AI could be used to identify ideal patients for clinical trial research in rural communities or to help ensure these trials include patients from diverse racial backgrounds, so we have to make sure that our clients are hiring tech-enabled leaders. They need to have an innovative and growth mindset around technology to be able to run a hospital of the future or to run a healthcare platform of the future.

Looking ahead, what are your goals and aspirations for the healthcare and life sciences practice at True, and how do you see the industry evolving?

Consumers have become much more educated and are more involved in their healthcare decisions. Organizations have to adapt to make sure that consumers have the information that they need for their care process, whether that’s the cost of the care, or what their care options are.

Who are their potential physicians? What is their health plan coverage? This information needs to be readily available and accessible. This is also where technology has played a role. As we look to the future, with a significant aging population, we’ve already started to see the shift for care outside of the hospital and into the home. I think this will only continue to grow.

The types of companies that we see popping up are for in-home care, care for seniors, and companionship. Some organizations are building chatbots and ambient listening to monitor the homes of seniors and be able to provide information to the physicians if there have been falls, sense of distress, etc. I also think we will continue to look at novel solutions within private and public organizations, such as Cancer Moonshot funded by NIH and the Obama-Biden Administration to help cure cancer.

In terms of leadership within the industry, Chief Diversity Officers have been a key component and will continue to be, for large healthcare organizations, to make sure that they’re delivering diverse experiences to patients. Healthcare consumers want to be cared for by individuals who look like them and are from similar backgrounds and experiences.

Chief Experience Officers and Chief Wellness Officers are newer roles that I expect we will see a lot more of in the future as we look to ensure a best-in-class patient and caregiver experience while also ensuring that the caregiver’s well-being is supported.

As I mentioned earlier, as organizations are looking to tackle AI, they are adding a Chief AI Officer to their leadership teams to drive transformational change and also track impactful outcomes. Given the diversity of our team and global practice, we are well-positioned to support our client’s hiring across their entire C-Suite and leadership team.

What advice would you give to aspiring women leaders in the healthcare and life sciences industry? Based on your own experience?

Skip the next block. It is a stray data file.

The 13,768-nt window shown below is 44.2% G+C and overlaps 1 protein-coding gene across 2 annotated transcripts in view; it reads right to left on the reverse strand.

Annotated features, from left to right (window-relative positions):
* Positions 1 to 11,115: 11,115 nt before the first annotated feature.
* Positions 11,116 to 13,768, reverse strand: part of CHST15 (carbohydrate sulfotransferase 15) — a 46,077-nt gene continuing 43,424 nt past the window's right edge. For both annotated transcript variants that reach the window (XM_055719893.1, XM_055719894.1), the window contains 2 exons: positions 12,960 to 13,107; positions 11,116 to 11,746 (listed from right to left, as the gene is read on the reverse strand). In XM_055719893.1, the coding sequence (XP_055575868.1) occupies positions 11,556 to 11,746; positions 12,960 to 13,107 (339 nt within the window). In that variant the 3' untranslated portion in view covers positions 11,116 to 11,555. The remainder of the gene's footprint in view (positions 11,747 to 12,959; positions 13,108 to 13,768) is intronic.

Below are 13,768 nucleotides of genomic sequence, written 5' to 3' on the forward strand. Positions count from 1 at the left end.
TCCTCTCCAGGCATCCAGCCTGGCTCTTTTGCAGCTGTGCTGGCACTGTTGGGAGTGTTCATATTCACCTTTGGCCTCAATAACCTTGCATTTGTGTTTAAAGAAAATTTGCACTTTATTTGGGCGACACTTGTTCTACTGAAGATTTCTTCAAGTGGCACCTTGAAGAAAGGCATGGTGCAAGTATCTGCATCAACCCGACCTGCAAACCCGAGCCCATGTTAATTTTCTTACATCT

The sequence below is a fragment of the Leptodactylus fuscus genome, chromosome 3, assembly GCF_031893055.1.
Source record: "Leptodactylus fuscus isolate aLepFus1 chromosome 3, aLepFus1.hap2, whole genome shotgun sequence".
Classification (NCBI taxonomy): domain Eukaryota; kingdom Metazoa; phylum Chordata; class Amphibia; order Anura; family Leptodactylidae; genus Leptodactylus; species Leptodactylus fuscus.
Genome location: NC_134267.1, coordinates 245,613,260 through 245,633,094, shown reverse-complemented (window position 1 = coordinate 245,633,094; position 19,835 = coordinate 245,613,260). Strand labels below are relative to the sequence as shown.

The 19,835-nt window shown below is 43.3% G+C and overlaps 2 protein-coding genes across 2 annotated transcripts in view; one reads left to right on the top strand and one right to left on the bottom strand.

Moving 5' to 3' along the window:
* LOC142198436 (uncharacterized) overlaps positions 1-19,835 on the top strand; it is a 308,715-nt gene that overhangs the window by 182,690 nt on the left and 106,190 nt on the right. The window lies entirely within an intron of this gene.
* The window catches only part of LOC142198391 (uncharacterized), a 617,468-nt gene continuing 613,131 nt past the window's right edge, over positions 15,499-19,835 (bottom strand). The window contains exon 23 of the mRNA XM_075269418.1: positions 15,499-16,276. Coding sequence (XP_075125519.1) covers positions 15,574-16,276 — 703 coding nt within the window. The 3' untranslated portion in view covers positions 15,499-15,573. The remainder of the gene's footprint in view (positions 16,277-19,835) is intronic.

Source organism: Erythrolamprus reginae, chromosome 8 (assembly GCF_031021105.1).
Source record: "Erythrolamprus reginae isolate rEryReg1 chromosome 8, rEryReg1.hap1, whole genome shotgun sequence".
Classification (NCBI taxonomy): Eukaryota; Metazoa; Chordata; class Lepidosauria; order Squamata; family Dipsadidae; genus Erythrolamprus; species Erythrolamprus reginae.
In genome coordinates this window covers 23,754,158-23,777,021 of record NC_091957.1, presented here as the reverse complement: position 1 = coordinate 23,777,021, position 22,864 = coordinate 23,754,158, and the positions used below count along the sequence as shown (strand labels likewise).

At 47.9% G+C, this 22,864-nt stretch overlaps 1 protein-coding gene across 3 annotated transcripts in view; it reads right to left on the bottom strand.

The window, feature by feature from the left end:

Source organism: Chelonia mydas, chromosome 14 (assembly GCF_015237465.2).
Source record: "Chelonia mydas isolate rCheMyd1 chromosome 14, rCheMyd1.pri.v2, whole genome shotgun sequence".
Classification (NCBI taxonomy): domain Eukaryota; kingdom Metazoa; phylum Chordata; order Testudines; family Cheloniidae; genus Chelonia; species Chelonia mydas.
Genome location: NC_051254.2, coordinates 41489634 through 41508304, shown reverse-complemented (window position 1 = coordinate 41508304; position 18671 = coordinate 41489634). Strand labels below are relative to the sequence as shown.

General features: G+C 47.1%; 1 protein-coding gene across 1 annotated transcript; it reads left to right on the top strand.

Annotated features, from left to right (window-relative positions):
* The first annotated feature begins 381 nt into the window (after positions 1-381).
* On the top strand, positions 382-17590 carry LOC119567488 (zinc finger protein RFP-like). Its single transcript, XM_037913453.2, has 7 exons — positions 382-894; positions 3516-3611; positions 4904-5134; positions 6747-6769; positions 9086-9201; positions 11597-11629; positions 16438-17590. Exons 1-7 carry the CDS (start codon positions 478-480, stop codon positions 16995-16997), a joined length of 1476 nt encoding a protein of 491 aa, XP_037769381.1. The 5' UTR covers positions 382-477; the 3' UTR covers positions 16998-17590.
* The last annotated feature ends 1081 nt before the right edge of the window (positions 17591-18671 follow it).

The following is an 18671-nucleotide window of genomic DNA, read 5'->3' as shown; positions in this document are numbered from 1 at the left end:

Be authentic; don’t change for anyone. You’re special and unique in your own way. I saw this quote that really impacted me and I try to live by, “You won’t be everyone’s cup of tea, because you are champagne darling.”

We can all grow, take feedback and risks, and determine how to adopt that feedback. But at the core, we are all unique, so don’t lose that as you continue to go through your journey as a leader or as an executive.

As part of True and a founding partner of AboveBoard, how do you contribute to fostering diversity and inclusion in leadership roles?

Take the call from the up-and-coming candidate. They may not fit all the skills and experience you have identified on the scorecard, though they may surprise you. Getting to know the up-and-coming talent is an important part of the job, not just for the candidate’s benefit but also for the organization you’re working with.

Although the organization may not look and feel like the right fit for that candidate yet, it may be heading in that direction. Researching the companies, figuring out what talent looks like at that specific company, and starting to build relationships ahead of time are also important. So that when an opportunity arises, you can help the candidate adapt to the role within that organization even if they’re not the perfect fit straight away.

What are the significant challenges you’ve encountered in your career, and how did you overcome them? Any lessons learned?

Every leader fails, some more publicly than others, and I have certainly seen my own peaks and valleys over my 25-year career. For me, it is always focusing on the next play that gives me the determination and tenacity to keep going and drive upward from each challenging circumstance. Also once at the peak, you have to work even harder to stay there and demand excellence from yourself and your team each day to stay there.

Being a young female leader, I have consistently heard: “You are not ready”, and “In just a few more years”, for various projects or promotions, though hearing “no, or not yet” is what has driven me to work harder and try different approaches or different environments, like joining True, to reach my goals. We all have our unique superpowers and it is ensuring that you are surrounded by people that appreciate and support your journey to keep progressing.


As a leader, Jessica Johnson exemplifies the values of True Search’s Global Healthcare & Life Sciences Practice. Her dedication to fostering diversity, embracing innovation, and overcoming challenges serves as an inspiration to aspiring leaders in the industry. Jessica’s impact resonates not only within True Search but also across the healthcare and life sciences landscape, where her leadership continues to drive transformative change.